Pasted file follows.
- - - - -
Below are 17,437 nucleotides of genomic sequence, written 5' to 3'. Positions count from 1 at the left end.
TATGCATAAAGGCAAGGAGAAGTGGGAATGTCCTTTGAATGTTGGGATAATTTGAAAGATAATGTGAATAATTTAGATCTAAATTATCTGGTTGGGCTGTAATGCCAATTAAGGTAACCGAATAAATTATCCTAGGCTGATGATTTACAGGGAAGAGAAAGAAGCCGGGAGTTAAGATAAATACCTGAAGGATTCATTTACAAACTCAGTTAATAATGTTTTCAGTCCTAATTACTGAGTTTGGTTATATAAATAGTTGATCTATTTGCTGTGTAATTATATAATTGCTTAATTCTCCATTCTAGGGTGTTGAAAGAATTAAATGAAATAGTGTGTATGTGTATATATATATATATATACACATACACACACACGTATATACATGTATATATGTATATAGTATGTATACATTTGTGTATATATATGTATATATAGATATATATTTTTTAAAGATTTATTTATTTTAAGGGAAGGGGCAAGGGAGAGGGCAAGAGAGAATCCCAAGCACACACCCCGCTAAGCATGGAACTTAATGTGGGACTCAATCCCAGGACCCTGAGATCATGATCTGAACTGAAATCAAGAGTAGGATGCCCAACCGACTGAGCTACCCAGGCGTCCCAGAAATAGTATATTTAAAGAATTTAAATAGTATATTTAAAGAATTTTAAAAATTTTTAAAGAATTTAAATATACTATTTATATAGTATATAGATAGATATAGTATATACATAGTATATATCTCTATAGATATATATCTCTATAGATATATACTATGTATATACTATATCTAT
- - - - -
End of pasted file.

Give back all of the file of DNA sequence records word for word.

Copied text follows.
Below are 17,437 nucleotides of genomic sequence, written 5' to 3'. Positions count from 1 at the left end.
TATGCATAAAGGCAAGGAGAAGTGGGAATGTCCTTTGAATGTTGGGATAATTTGAAAGATAATGTGAATAATTTAGATCTAAATTATCTGGTTGGGCTGTAATGCCAATTAAGGTAACCGAATAAATTATCCTAGGCTGATGATTTACAGGGAAGAGAAAGAAGCCGGGAGTTAAGATAAATACCTGAAGGATTCATTTACAAACTCAGTTAATAATGTTTTCAGTCCTAATTACTGAGTTTGGTTATATAAATAGTTGATCTATTTGCTGTGTAATTATATAATTGCTTAATTCTCCATTCTAGGGTGTTGAAAGAATTAAATGAAATAGTGTGTATGTGTATATATATATATATATACACATACACACACACGTATATACATGTATATATGTATATAGTATGTATACATTTGTGTATATATATGTATATATAGATATATATTTTTTAAAGATTTATTTATTTTAAGGGAAGGGGCAAGGGAGAGGGCAAGAGAGAATCCCAAGCACACACCCCGCTAAGCATGGAACTTAATGTGGGACTCAATCCCAGGACCCTGAGATCATGATCTGAACTGAAATCAAGAGTAGGATGCCCAACCGACTGAGCTACCCAGGCGTCCCAGAAATAGTATATTTAAAGAATTTAAATAGTATATTTAAAGAATTTTAAAAATTTTTAAAGAATTTAAATATACTATTTATATAGTATATAGATAGATATAGTATATACATAGTATATATCTCTATAGATATATATCTCTATAGATATATACTATGTATATACTATATCTAT